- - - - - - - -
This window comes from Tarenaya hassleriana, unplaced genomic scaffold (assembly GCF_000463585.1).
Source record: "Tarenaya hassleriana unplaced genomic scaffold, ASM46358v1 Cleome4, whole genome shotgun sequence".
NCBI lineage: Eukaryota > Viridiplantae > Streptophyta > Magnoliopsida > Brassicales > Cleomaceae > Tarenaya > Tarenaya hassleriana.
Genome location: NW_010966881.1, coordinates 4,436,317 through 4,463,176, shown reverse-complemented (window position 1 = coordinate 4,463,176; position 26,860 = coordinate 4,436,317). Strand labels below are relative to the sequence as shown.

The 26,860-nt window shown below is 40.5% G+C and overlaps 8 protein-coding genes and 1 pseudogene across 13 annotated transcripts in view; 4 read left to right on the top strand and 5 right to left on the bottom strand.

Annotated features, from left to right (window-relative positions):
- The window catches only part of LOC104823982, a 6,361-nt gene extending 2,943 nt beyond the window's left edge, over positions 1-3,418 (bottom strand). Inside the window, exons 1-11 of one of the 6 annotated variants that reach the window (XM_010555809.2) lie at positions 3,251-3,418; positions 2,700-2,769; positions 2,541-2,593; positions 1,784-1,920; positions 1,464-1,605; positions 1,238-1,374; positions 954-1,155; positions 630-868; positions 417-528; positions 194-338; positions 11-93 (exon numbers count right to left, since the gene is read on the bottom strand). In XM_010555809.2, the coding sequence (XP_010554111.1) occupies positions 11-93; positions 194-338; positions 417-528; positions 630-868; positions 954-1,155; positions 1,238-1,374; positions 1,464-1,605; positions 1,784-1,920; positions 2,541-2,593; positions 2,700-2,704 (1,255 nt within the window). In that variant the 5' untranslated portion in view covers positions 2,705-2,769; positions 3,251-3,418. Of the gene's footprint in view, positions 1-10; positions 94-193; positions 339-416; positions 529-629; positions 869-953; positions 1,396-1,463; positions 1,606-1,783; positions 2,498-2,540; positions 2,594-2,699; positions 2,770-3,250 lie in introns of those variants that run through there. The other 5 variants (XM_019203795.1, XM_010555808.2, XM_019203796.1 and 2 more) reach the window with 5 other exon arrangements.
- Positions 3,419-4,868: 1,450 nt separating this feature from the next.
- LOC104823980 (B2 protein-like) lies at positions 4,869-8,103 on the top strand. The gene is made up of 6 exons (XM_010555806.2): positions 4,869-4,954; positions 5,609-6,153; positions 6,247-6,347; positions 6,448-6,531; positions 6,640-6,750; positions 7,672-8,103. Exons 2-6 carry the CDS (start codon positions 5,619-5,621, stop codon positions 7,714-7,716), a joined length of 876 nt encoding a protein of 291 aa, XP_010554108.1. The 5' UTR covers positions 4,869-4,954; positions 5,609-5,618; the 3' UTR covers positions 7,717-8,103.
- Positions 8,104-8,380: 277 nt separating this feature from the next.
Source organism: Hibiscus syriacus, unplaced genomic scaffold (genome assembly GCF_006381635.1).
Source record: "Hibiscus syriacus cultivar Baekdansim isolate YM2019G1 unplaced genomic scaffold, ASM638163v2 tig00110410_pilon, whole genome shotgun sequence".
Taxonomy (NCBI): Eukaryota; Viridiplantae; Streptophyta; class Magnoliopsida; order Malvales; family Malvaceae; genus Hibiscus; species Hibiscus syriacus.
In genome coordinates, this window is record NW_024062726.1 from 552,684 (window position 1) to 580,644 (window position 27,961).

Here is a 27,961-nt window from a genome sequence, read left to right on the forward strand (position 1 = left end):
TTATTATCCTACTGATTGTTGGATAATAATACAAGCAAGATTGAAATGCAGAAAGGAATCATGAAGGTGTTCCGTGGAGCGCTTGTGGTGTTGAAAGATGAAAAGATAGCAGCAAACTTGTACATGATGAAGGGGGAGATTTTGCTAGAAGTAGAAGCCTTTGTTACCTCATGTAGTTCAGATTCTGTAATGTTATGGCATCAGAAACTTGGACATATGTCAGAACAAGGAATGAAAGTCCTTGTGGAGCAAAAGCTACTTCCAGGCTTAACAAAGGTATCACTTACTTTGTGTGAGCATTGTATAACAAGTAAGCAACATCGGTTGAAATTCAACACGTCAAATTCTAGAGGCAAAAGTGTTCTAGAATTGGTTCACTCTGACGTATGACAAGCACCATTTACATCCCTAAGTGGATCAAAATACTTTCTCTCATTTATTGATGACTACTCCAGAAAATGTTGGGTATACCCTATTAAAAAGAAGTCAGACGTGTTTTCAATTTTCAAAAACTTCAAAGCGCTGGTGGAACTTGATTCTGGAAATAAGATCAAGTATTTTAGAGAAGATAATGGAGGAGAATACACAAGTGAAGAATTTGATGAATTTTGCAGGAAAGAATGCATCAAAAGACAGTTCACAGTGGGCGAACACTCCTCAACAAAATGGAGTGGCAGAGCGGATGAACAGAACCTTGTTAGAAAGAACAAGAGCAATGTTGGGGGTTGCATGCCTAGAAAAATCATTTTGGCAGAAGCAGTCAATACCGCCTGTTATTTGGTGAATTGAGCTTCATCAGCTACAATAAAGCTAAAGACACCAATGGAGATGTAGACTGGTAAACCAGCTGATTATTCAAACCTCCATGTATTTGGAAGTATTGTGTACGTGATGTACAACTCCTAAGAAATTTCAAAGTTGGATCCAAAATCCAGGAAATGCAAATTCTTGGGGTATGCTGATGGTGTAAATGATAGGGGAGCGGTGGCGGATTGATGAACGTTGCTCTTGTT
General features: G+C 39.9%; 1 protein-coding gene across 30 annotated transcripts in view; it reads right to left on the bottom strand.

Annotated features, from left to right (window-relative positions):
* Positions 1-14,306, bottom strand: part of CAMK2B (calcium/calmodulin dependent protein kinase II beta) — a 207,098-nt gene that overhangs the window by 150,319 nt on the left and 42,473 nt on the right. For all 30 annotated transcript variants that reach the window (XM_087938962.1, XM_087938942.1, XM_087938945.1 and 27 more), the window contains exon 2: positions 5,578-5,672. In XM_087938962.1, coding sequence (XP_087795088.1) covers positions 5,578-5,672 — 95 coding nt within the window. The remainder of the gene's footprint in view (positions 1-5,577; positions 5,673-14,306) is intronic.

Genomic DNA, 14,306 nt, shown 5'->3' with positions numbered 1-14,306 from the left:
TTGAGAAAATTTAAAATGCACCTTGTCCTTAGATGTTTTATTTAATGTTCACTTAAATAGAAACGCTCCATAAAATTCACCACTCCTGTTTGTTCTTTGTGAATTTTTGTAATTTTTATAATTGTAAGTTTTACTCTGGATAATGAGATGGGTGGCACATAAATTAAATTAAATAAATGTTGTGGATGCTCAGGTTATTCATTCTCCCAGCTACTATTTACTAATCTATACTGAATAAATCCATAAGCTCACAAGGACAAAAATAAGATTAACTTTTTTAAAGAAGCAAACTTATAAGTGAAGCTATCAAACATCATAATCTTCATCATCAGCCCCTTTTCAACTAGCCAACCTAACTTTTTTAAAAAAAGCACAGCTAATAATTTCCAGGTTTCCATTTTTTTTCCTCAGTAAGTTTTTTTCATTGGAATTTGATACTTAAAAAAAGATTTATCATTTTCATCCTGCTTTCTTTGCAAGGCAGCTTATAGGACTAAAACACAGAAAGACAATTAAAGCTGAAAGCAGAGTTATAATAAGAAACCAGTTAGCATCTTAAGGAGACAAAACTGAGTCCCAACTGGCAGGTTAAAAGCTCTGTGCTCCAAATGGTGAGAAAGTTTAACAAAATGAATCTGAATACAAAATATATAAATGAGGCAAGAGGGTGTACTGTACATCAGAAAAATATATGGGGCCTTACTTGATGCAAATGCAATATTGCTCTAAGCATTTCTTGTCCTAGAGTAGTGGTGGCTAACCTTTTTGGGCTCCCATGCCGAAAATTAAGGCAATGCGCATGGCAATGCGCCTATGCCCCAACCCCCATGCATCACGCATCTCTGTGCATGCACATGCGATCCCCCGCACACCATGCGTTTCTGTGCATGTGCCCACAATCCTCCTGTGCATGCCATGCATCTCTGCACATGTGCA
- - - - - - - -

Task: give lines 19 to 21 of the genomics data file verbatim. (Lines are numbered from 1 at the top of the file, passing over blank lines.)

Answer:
* Positions 1-14,306, bottom strand: part of CAMK2B (calcium/calmodulin dependent protein kinase II beta) — a 207,098-nt gene that overhangs the window by 150,319 nt on the left and 42,473 nt on the right. For all 30 annotated transcript variants that reach the window (XM_087938962.1, XM_087938942.1, XM_087938945.1 and 27 more), the window contains exon 2: positions 5,578-5,672. In XM_087938962.1, coding sequence (XP_087795088.1) covers positions 5,578-5,672 — 95 coding nt within the window. The remainder of the gene's footprint in view (positions 1-5,577; positions 5,673-14,306) is intronic.

Genomic DNA, 14,306 nt, shown 5'->3' with positions numbered 1-14,306 from the left:
TTGAGAAAATTTAAAATGCACCTTGTCCTTAGATGTTTTATTTAATGTTCACTTAAATAGAAACGCTCCATAAAATTCACCACTCCTGTTTGTTCTTTGTGAATTTTTGTAATTTTTATAATTGTAAGTTTTACTCTGGATAATGAGATGGGTGGCACATAAATTAAATTAAATAAATGTTGTGGATGCTCAGGTTATTCATTCTCCCAGCTACTATTTACTAATCTATACTGAATAAATCCATAAGCTCACAAGGACAAAAATAAGATTAACTTTTTTAAAGAAGCAAACTTATAAGTGAAGCTATCAAACATCATAATCTTCATCATCAGCCCCTTTTCAACTAGCCAACCTAACTTTTTTAAAAAAAGCACAGCTAATAATTTCCAGGTTTCCATTTTTTTTCCTCAGTAAGTTTTTTTCATTGGAATTTGATACTTAAAAAAAGATTTATCATTTTCATCCTGCTTTCTTTGCAAGGCAGCTTATAGGACTAAAACACAGAAAGACAATTAAAGCTGAAAGCAGAGTTATAATAAGAAACCAGTTAGCATCTTAAGGAGACAAAACTGAGTCCCAACTGGCAGGTTAAAAGCTCTGTGCTCCAAATGGTGAGAAAGTTTAACAAAATGAATCTGAATACAAAATATATAAATGAGGCAAGAGGGTGTACTGTACATCAGAAAAATATATGGGGCCTTACTTGATGCAAATGCAATATTGCTCTAAGCATTTCTTGTCCTAGAGTAGTGGTGGCTAACCTTTTTGGGCTCCCATGCCGAAAATTAAGGCAATGCGCATGGCAATGCGCCTATGCCCCAACCCCCATGCATCACGCATCTCTGTGCATGCACATGCGATCCCCCGCACACCATGCGTTTCTGTGCATGTGCCCACAATCCTCCTGTGCATGCCATGCATCTCTGCACATGTGCA